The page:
Intel Core i9-12900K Cracks 30K Points in Cinebench R23
Mike Sanders / 2 months ago
With it now being (give or take) under 2 months until Intel’s highly anticipated Alder Lake-S processors are released, we can likely, if not certainly, expect the news and ‘leaks’ regarding them and their performance levels to start thickening up quite quickly in the coming weeks. With AotS benchmark scores appearing just yesterday, however, we have something far more intriguing (and reliable) today! – Following a report via Videocardz, a benchmark from Cinebench R23 has appeared online and it, at least on the surface, appears to show the presumable flagship Intel Core i9-12900K cracking the 30K score barrier!
Intel Core i9-12900K Smashes Cinebench R23
For the sake of balance, we should note that it is not categorically confirmed that the sample tested here was the Intel Core i9-12900K. Given the rather crude nature of this key information being redacted, however, I think we can say with 99.9% confidence that the score provided is from this particular processor! – So, presuming this is the i9-12900K, what do we learn? Well, with it achieving a multi-core score of over 30,000 points (30,549 to be exact) it would appear that the big.LITTLE core architecture expected in the Alder Lake-S series is going to be good. Like… REALLY good!
While this isn’t the first time the 30K barrier has been broken in Cinebench 23, usually these scores have been restricted to either HEDT processors like the AMD Threadripper or in instances where a standard consumer desktop CPU has seen more than a few tweaks applied to its performance (through, for example, overclocking).
Although clearly not 100% confirmed, however, it does appear that this Intel i9-12900K CPU was able to achieve that 30K+ score in its vanilla state! And if this is correct, then it really highlights what an absolute monster of a processor this could be!
While a 30K+ score is certainly very impressive, it doesn’t come without a pretty notable caveat. Namely, that it appears that this test sample was utilising DDR5 memory. Just how much of an impact would that make on an overall score? We have no idea. In fact, given the somewhat lacklustre performance seen in prior DDR5 leaks, despite the clear and obvious conclusion that it played a key factor in this result, the chances are higher that it probably didn’t.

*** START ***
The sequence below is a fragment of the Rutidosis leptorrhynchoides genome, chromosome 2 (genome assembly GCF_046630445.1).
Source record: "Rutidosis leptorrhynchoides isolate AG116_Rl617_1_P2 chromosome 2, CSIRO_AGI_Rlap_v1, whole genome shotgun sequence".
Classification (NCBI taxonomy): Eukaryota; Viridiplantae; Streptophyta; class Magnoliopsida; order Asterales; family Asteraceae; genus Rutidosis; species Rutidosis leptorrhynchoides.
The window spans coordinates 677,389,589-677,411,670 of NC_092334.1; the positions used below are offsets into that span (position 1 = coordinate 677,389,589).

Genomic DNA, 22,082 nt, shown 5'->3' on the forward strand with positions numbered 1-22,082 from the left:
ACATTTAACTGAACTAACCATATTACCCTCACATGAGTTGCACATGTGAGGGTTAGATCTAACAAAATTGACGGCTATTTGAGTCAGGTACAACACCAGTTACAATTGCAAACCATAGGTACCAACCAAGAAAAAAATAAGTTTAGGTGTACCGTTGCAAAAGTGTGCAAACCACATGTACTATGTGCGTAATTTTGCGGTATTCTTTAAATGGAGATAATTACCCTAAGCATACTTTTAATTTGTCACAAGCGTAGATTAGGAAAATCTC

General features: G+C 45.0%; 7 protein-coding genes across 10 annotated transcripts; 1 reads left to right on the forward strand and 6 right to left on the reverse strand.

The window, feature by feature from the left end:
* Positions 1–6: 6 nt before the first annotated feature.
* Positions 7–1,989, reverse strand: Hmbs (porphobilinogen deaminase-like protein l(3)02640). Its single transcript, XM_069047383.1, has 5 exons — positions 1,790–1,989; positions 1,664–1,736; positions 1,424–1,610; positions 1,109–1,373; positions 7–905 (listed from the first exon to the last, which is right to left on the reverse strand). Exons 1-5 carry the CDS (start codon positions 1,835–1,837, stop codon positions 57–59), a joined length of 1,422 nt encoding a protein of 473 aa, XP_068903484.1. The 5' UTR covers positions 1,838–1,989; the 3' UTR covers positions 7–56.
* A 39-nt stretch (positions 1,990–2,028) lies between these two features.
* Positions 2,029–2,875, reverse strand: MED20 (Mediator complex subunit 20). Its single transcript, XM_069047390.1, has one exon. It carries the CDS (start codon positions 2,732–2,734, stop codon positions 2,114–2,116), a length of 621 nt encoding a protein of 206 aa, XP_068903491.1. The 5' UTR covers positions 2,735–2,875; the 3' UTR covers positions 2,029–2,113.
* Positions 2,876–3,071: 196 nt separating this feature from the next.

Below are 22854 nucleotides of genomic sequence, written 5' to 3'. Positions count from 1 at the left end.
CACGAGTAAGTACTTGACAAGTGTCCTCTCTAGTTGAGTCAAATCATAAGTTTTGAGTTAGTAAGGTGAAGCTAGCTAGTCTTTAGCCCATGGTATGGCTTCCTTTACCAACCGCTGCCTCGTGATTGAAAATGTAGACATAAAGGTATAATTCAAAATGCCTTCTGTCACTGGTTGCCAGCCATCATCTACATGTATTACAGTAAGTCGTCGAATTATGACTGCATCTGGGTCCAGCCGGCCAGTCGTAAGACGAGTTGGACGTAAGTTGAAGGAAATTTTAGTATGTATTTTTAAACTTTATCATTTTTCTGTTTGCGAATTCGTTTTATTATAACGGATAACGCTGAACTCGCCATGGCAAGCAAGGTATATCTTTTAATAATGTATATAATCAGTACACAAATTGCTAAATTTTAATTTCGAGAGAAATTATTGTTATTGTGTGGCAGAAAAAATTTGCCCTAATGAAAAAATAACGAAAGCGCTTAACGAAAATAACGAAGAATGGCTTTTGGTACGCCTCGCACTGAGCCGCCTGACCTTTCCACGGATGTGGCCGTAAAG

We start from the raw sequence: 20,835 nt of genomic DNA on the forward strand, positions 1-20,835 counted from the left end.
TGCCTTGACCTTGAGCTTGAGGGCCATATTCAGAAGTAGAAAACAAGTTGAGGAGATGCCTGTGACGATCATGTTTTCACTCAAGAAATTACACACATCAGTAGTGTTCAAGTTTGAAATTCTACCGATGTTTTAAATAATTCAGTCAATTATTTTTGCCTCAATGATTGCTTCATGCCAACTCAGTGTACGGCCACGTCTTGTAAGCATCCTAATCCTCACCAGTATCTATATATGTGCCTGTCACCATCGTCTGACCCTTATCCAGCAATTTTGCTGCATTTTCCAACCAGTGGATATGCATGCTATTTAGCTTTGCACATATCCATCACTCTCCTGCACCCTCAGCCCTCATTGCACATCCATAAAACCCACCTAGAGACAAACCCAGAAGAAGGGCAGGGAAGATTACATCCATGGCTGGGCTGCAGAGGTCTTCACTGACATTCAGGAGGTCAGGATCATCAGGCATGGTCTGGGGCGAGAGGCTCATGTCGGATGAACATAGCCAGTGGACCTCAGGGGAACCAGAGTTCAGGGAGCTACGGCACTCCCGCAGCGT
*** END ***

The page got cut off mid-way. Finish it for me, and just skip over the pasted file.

Although we don’t want to dive down the rabbit hole too deeply here, early leaked DDR5 testing has shown strong indications that, at least at launch, top-spec DDR4 modules will still have a comparative performance advantage. Something, incidentally, which has nearly always been seen in prior RAM transitions.
What Do We Think?
The results shown in this leaked benchmark are certainly a lot more encouraging and informative than the prior AotS leak seen with the Intel Core i9-12900K. Albeit, whether the two tests are linked or not (as in conducted by the same person), at least at the time of writing, remains unclear. However, the evidence is beginning to mount up though that the i9-12900K is definitely going to be a strong processor. What is surprising, however, is that with this multi-core result now posted, it would appear that Intel isn’t just going to dominate the single-core (gaming-focused) benchmarking results, but it also clearly has a lot of potential to steal the thunder away from AMD Ryzen’s multi-core advantages (perceived or otherwise).
What do you think? – Let us know in the comments!